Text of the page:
If we’ve seen one thing over and over again in this series of stories about influential teachers, it’s that a little personal attention and encouragement from a teacher can change the course of a student’s life.

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Jim Krupa is a professor of biology at the University of Kentucky (UK), member of the Kentucky Academy of Sciences, and 2012 recipient of the National Association of Biology Teachers Evolution Education award. During his 25 years at UK, he has taught more than 23,000 students and I think it’s safe to say that not a single one left his classroom without a solid grounding in the theory of evolution and its central role in biology.

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It’s hard to imagine that tree twigs could change someone’s life, but this week’s Thank a Teacher started with just that.  And not just twigs, but leafless winter twigs that might seem to shed little light on a tree’s identity. Such were the tools that one teacher used to intrigue a small group of students who would grow up to change the world.

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All previous “Thank a Teacher Thursday” posts have been about the positive inspiration science teachers can provide. And you know I believe they deserve a lot more recognition for the huge but largely invisible role they play in inspiring the next generation of scientists and building a scientifically literate society. But, hey, it’s pouring rain today and I had a crummy commute, so I’m going to go a little dark and point out that with great power comes great responsibility.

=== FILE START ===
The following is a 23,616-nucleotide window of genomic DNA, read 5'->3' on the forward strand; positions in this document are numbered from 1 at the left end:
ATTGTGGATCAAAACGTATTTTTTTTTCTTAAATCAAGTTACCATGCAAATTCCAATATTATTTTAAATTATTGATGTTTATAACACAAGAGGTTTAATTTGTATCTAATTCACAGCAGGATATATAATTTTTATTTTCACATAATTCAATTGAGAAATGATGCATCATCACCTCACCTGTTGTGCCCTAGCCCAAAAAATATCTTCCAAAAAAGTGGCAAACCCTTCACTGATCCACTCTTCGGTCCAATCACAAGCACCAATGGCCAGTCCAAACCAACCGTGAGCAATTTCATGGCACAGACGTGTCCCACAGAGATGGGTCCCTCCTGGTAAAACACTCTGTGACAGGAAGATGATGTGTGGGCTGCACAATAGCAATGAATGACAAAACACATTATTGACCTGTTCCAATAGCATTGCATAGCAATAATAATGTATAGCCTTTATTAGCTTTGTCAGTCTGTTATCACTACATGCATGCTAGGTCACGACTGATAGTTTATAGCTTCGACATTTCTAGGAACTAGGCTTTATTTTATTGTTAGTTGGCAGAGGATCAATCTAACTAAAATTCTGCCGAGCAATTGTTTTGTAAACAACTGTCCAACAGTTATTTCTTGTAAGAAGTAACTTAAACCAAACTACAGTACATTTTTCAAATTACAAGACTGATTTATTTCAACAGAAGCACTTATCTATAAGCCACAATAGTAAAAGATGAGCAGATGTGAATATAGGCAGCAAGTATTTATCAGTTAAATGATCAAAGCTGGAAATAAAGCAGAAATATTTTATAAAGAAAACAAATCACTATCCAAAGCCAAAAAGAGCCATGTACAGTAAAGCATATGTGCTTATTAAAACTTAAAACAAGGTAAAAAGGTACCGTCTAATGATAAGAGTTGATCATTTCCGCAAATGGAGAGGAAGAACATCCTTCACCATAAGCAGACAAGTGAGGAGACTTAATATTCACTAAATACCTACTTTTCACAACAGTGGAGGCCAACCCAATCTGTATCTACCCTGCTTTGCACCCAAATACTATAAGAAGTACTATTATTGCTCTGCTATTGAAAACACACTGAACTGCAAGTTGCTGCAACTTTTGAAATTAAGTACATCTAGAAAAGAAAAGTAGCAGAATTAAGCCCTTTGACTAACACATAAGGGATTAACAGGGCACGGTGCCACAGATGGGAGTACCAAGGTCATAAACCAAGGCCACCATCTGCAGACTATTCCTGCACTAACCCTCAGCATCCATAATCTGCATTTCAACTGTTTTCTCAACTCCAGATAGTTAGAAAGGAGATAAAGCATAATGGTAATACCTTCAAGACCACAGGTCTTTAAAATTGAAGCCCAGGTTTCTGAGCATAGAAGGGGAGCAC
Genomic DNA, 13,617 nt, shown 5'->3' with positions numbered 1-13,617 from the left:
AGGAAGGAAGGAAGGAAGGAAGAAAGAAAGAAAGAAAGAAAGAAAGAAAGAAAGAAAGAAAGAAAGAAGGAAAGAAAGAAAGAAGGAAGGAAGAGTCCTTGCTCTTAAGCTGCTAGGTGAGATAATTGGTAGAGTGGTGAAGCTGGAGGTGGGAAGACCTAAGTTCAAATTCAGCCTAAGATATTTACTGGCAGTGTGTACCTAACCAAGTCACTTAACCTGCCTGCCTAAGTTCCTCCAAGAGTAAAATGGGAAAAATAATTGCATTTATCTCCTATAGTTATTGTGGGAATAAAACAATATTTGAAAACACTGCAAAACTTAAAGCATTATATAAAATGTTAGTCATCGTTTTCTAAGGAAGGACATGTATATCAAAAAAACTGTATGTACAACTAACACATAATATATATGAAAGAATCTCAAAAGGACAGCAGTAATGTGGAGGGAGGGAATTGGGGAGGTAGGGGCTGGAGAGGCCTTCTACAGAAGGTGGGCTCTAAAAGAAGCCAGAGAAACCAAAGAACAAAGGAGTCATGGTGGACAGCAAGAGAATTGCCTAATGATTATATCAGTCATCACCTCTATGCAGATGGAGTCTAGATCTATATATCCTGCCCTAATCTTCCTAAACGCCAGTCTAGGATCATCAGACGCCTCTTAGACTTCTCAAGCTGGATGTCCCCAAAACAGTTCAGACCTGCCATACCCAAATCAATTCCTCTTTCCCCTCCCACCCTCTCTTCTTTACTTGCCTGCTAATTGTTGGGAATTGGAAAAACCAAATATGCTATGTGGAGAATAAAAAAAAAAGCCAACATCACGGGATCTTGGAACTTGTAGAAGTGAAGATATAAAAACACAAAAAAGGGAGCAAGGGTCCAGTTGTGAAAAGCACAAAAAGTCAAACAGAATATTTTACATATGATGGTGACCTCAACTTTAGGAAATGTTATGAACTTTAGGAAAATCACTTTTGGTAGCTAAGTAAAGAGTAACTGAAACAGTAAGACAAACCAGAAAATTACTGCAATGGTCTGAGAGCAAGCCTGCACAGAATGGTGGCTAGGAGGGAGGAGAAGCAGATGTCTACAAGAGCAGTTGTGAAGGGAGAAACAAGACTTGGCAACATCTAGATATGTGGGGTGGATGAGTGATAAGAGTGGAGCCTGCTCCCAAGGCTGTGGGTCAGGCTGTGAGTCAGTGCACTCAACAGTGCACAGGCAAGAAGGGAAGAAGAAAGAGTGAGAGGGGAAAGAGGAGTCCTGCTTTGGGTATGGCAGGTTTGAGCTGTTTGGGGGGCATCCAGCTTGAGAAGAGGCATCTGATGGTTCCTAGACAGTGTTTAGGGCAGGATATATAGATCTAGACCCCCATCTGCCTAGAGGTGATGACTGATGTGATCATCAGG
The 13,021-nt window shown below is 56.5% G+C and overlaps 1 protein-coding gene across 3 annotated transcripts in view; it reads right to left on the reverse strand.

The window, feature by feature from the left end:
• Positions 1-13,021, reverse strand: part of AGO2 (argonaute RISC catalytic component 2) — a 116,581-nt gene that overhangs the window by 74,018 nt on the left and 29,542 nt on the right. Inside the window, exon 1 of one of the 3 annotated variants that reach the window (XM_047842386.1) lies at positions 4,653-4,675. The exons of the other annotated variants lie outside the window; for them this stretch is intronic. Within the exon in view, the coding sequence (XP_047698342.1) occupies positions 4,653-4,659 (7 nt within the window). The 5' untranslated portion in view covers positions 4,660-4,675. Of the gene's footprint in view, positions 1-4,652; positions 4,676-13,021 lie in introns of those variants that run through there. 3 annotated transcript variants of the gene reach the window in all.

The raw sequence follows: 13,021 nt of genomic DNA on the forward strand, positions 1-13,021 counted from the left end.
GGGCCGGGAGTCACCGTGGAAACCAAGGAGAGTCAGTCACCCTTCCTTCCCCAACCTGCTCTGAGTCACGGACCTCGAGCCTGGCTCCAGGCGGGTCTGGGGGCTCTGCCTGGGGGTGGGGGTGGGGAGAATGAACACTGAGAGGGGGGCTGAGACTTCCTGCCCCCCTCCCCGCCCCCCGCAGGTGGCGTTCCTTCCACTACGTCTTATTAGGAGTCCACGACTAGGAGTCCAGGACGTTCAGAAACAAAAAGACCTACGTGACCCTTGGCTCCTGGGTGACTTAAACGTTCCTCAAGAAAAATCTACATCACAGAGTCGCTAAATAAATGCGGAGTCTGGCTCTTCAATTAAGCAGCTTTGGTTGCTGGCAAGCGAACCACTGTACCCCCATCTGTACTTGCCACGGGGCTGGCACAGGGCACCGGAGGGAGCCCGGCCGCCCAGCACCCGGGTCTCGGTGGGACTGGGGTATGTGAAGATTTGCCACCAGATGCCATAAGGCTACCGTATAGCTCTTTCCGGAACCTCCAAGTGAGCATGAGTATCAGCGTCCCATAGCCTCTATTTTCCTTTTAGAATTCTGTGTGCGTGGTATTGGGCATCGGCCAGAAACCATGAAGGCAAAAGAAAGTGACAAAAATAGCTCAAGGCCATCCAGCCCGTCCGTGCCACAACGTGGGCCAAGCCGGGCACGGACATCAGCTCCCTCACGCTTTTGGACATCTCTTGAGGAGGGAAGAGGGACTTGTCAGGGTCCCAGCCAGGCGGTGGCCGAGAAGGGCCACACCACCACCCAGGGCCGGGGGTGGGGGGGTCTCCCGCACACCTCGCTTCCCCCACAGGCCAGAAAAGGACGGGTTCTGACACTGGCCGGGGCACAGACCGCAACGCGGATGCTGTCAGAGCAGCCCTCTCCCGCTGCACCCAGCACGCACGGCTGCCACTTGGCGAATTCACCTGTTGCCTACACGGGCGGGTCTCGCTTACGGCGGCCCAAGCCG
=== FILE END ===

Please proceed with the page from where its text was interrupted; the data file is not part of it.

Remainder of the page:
In illustration, I give you this cartoon by Zach Weinersmith:

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Great science teachers don't just inspire some kids to become scientists. They also inspire legions of future non-scientists—bankers and writers and ballerinas—to embrace the joy of discovery, to grasp how science works and understand how to ask critical questions and evaluate evidence.

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I’ve written before about Mimi Shirasu-Hiza, she of the twice-demonstrated ability to see the seeds of discovery in what might easily be dismissed as messy data. How did this scientist, who is unraveling the ways that fruit flies’ ability to fight off infections is affected by such variables as the time of day and the state of their intestinal microbes, find her way to the laboratory bench? When I told Mimi about NCSE’s efforts to highlight the importance of high school teachers, she volunteered her own story.

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As Associate Director for Science at the White House Office of Science and Jo Handelsman, PhD Technology Policy, Dr. Jo Handelsman  “helps to advise President Obama on the implications of science for the Nation, ways in which science can inform U.S. policy, and on Federal efforts in support of scientific research.”

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In my last post, I told you that NCSE is collecting stories from scientists, elected officials, journalists, and anyone else whose interest in science, and commitment to great science education, was sparked by a terrific teacher. I began with the story of Stefano Bertuzzi, executive director of the American Society for Cell Biology (ASCB). Stefano’s interest in science was sparked by Ms.

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It’s October, so it’s Nobel prize season. Last week the Nobel Prize in Medicine was awarded to John O’Keefe, and Edvard and May-Britt Moser for their work on how the brain figures out where you are. Journalists have been calling it your “inner    GP

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